TALLAHASSEE, Fla. (WTXL) — While thousands of college students flock to Florida for spring break, leaders here at FSU and neighboring FAMU put a plan in place this week to stop COVID-19 cases from climbing locally.
"It didn't give me a mental health that I usually get during the spring semester because spring can be really hectic," said Jordan Fleurigene.
Fleurigene and her best friends are about to graduate from Florida State University.
Although they have experienced spring break before they were hoping for some type of alternative.
"I wish they could've figured out another way where students could have gotten the mental break that they needed," said Fleurigene.
And while many students understand why FSU and FAMU canceled the breaks, that doesn't mean students aren't finding ways to have fun.
"I've heard about a lot of Spring break activities," said Aaliyah Anderson, a freshman at Florida A&M University.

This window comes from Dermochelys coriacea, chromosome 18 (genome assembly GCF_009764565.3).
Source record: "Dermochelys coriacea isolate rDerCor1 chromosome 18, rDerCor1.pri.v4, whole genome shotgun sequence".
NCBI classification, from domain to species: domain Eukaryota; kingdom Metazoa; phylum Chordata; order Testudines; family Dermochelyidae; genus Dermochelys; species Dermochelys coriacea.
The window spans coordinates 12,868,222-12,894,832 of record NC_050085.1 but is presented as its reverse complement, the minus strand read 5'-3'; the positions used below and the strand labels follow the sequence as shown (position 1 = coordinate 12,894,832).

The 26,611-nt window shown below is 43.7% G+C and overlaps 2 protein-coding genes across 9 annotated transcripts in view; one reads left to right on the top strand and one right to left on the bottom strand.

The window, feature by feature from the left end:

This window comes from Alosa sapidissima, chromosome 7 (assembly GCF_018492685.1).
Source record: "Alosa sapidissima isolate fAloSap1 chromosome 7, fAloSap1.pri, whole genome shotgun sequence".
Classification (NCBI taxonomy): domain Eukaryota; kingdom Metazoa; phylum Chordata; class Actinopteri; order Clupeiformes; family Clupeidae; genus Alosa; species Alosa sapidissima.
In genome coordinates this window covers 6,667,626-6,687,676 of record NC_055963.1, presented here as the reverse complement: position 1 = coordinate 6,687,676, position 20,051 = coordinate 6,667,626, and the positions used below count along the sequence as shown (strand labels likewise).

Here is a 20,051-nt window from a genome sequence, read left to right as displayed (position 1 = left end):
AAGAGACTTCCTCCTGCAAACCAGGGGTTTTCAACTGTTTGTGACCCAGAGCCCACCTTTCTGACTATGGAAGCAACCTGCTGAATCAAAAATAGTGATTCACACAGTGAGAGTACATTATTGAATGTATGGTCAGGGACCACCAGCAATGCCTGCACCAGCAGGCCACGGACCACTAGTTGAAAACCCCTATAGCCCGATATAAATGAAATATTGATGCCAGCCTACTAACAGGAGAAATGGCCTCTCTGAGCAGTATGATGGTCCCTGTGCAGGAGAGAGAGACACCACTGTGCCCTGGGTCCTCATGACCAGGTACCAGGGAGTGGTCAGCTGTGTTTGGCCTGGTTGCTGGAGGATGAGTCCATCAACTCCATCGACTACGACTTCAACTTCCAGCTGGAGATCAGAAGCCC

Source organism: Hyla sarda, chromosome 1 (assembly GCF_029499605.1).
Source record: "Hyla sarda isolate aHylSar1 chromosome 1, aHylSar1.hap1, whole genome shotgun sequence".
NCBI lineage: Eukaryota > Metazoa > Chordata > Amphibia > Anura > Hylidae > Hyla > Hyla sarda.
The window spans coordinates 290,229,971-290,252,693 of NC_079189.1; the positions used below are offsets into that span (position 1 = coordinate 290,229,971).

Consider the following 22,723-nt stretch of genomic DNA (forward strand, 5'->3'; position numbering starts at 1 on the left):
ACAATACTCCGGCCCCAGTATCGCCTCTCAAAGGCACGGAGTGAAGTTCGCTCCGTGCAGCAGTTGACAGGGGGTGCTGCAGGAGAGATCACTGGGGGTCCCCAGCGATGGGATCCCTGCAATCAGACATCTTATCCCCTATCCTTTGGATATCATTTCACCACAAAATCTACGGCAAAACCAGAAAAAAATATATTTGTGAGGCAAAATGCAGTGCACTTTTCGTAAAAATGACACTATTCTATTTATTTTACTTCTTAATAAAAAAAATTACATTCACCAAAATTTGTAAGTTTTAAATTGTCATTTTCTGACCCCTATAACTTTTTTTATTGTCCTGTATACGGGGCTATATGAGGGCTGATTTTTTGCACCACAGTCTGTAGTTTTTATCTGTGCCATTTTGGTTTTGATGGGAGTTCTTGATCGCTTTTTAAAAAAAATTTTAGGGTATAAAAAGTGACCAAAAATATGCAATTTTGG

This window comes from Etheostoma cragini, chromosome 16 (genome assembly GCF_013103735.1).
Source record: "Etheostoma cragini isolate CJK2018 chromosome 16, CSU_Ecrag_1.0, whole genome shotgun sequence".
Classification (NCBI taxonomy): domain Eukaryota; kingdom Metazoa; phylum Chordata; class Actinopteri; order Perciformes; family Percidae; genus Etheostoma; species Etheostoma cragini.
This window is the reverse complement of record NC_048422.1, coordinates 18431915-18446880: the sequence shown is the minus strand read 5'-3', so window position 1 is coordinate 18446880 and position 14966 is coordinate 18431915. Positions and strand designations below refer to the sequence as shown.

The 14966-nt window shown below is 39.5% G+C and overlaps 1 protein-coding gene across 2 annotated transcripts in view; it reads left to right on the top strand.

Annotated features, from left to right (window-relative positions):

Those activities are potentially spreading COVID-19. Medical professionals in the Big Bend say both universities made the right decision to keep infection numbers down.
Dr. Temple Robinson is with Bond Community Health Center in Tallahassee.
"I'm pretty sure there's going to be some stay-cation going on and group gathering but nothing like we're going to see down in south Florida," Dr. Robinson said.
Dr. Robinson says with different variants surfacing traveling to hot spots like that would pose a higher threat to students and Leon County if they returned.
But students are upset they didn't get time to step away from their studies.
"Step back from classes and recharge yourself," said Cameron Chisolm.
Health experts are urging them to think about the bigger picture.
"Thirty years from now it will not matter whether you had one spring break or three or four during your college time," said Dr. Robinson.
As everyone here works to keep the campus and the community safe.